FCC's Martin wants to relax ownership ban


UPDATED 8:46 p.m. PT Nov. 13, 2007

WASHINGTON -- The chairman of the FCC released a plan Tuesday that eases the decades-old rule barring common ownership of a TV station and newspaper in the same market.

FCC chairman Kevin Martin's proposal instructs the agency to the "presumption" that newspaper-TV combinations in the top 20 markets are in the public interest. Combinations outside of the top 20 markets could still be allowed but would face a higher hurdle at the commission, Martin said.

"It is important to us to recognize in our rules that there is a significantly different media landscape, particularly for newspapers, than there was when we put the rule in place in 1975," he told reporters.

The combos in the top 20 would only be allowed if there remained eight or more "independent voices" in the market and the station being purchased was not among the four most-watched stations. The companies also would have to show that the combined entity would increase the amount of local news in the market and that both outlets will continue to exercise independent news judgment.

While the change still has to be approved by the full commission, Martin likely can count on the votes of the two other Republican commissioners, Robert McDowell and Deborah Tate. Martin expects a vote on the issue Dec. 18.

While Martin described the proposal as "moderate and fair," Democratic commissioners Michael Copps and Jonathan Adelstein said that was a gross mischaracterization.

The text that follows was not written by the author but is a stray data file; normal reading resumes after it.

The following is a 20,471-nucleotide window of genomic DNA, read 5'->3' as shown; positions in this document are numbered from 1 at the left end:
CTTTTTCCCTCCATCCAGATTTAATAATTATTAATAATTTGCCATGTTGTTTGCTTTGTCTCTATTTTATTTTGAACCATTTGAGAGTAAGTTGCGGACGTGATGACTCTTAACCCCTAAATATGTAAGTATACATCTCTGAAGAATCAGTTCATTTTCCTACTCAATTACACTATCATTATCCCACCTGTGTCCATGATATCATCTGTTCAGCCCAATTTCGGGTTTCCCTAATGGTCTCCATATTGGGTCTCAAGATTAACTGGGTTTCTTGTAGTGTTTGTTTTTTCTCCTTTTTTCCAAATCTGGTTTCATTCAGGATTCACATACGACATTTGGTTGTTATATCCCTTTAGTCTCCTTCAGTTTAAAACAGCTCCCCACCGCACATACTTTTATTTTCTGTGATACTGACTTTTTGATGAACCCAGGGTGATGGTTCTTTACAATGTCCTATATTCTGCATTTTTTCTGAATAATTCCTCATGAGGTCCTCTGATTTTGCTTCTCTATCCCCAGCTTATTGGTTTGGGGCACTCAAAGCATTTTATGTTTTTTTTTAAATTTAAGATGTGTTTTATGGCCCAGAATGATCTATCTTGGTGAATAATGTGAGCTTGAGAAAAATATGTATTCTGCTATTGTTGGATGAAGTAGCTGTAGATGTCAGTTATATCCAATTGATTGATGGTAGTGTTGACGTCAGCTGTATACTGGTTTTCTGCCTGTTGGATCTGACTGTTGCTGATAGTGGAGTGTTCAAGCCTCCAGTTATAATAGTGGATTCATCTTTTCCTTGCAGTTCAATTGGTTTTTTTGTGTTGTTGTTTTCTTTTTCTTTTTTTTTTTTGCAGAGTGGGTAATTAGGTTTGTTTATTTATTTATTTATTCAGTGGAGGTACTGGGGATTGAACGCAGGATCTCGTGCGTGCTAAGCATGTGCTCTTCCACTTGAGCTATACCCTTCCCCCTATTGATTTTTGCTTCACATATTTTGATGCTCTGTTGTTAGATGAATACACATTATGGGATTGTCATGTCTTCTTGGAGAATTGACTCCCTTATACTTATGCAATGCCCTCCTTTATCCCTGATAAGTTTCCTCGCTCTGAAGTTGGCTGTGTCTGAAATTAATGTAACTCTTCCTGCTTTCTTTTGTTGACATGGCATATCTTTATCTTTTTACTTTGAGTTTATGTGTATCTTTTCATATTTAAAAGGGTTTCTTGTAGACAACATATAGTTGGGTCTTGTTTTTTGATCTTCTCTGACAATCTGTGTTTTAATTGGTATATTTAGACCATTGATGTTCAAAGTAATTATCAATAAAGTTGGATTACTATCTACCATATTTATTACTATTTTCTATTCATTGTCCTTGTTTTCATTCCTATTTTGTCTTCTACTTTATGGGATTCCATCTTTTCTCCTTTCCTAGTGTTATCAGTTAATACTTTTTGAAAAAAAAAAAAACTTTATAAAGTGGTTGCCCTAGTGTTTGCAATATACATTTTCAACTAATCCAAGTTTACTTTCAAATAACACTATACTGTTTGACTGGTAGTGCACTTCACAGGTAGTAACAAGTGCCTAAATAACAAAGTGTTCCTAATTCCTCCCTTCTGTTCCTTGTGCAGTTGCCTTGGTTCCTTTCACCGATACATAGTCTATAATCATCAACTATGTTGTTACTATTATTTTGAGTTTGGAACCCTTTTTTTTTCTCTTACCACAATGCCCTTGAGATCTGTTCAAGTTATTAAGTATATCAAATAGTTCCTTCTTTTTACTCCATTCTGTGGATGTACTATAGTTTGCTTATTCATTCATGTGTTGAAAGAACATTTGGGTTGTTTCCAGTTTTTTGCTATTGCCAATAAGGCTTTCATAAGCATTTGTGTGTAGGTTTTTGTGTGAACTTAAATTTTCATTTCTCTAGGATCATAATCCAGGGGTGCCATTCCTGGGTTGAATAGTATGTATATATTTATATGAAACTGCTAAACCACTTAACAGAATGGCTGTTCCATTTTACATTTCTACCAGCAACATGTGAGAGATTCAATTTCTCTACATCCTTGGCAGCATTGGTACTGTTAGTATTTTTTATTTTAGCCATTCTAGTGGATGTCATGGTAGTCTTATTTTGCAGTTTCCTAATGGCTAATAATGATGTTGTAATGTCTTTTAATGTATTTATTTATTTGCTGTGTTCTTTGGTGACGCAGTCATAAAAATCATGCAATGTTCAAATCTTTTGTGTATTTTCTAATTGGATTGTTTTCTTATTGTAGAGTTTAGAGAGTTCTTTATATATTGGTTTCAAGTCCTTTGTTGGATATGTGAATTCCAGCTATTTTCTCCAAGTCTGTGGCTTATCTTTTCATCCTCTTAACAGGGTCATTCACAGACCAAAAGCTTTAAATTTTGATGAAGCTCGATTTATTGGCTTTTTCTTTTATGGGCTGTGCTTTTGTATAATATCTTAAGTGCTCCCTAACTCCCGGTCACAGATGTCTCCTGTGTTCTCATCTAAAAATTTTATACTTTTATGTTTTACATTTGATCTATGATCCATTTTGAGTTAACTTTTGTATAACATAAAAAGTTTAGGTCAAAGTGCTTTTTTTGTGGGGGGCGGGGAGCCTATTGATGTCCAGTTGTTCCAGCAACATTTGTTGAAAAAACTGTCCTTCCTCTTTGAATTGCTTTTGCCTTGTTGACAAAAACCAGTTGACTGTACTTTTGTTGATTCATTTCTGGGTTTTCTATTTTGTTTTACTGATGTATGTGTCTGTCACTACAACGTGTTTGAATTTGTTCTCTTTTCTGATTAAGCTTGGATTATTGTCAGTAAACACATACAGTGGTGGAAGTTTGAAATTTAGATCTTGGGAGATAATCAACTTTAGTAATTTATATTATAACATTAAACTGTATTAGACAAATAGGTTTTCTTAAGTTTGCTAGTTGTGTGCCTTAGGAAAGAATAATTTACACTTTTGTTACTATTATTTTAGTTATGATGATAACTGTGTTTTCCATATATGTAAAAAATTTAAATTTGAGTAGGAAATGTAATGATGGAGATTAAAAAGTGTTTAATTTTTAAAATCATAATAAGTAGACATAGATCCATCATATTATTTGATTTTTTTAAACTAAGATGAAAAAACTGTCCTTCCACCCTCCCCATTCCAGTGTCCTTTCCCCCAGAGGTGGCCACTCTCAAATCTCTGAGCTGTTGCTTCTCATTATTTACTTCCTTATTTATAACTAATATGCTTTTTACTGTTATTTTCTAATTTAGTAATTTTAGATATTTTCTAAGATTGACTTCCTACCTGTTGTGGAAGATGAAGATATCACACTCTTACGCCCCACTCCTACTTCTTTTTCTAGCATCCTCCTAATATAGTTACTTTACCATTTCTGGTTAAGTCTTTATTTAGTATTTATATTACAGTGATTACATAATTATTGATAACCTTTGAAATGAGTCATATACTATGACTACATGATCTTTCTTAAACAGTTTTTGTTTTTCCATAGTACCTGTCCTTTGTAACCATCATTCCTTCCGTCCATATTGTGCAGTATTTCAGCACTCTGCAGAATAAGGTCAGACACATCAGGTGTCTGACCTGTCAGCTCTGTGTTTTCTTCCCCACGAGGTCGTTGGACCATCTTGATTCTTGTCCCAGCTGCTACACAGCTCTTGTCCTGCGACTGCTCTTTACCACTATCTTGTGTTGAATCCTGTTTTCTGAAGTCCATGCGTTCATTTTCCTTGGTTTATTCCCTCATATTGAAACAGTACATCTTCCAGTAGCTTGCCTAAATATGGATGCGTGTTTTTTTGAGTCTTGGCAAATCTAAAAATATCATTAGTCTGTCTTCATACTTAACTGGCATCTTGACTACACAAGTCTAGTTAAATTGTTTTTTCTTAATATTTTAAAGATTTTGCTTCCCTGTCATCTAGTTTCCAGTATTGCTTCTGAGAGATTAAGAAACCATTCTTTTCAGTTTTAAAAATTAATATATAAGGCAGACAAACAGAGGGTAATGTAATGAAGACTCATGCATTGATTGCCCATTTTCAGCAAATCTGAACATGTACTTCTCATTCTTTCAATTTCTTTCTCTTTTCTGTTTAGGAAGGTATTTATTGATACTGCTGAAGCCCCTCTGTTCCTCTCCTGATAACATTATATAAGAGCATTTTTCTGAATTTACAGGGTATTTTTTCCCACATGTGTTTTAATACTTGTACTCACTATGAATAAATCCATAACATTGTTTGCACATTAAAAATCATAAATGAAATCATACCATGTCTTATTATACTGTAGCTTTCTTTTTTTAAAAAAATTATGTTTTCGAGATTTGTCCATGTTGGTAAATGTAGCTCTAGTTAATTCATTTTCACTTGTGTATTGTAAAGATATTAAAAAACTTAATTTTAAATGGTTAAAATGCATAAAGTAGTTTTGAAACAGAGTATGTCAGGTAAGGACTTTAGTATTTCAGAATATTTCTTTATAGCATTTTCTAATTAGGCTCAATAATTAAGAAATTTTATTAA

"This is portrayed as a moderate proposal, but it is a wolf in sheep's clothing," they said. "The proposal could repeal the ban in every market in America, not just the top 20."

The commissioners said the waiver process allows even small markets to come under the thumb of the big media companies.

While the ownership revisions are much less striking than those approved in 2003 and later struck down by the courts, they still face some stiff opposition.

Lawmakers and public-interest groups contend that the changes will leave many people speechless.

Sen. Byron Dorgan, D-N.D., a leading voice on the issue in Congress, said Martin "has yet to make the case for why any further media consolidation is necessary."

He and Sen. Trent Lott, R-Miss., plan to push legislation that could prevent the commission from considering the Martin plan.

While the FCC eased more rules in its 2003 order, including one allowing a company to own more than one TV station in a single market and raising the limit on the number of radio stations one company could own, Martin is taking a more limited approach.

He chose to focus on the newspaper rule only and declined to act on other media ownership rules that are up for consideration, telling reporters that congressional action easing the radio ownership rules and TV duopoly rules in 1996 went far enough.

"I'm not seeking further ownership changes to the television duopoly rule and the radio ownership cap," he said. "The newspaper rule was the only one that hasn't been relaxed."

Allowing newspapers to combine newspaper and broadcast operations would help them remain viable because they would be able to share operational costs across multiple platforms, he said.

Martin's proposal would provide relief in four of the five markets where Tribune owns broadcast stations and newspapers. But the company wants temporary waivers, saying a Dec. 18 vote is too late and might jeopardize financing for its deal.

Under Martin's proposal, Tribune would have to sell off assets in Hartford, Conn., a sub-top 20 market, where it owns the Hartford Courant and a number of television stations.

Martin would not speak specifically to the Tribune transaction but said the commission has said previously that it will not grant temporary waivers during the ownership proceeding.

The Newspaper Association of America, which has lobbied against the ban for years, said Martin needed to go further.

"The radical and irreversible market changes that have occurred in every community since this rule was adopted more than 30 years ago have extinguished any basis for this across-the-board ban," NAA president and CEO John Sturm said. "The ban itself should be extinguished as well."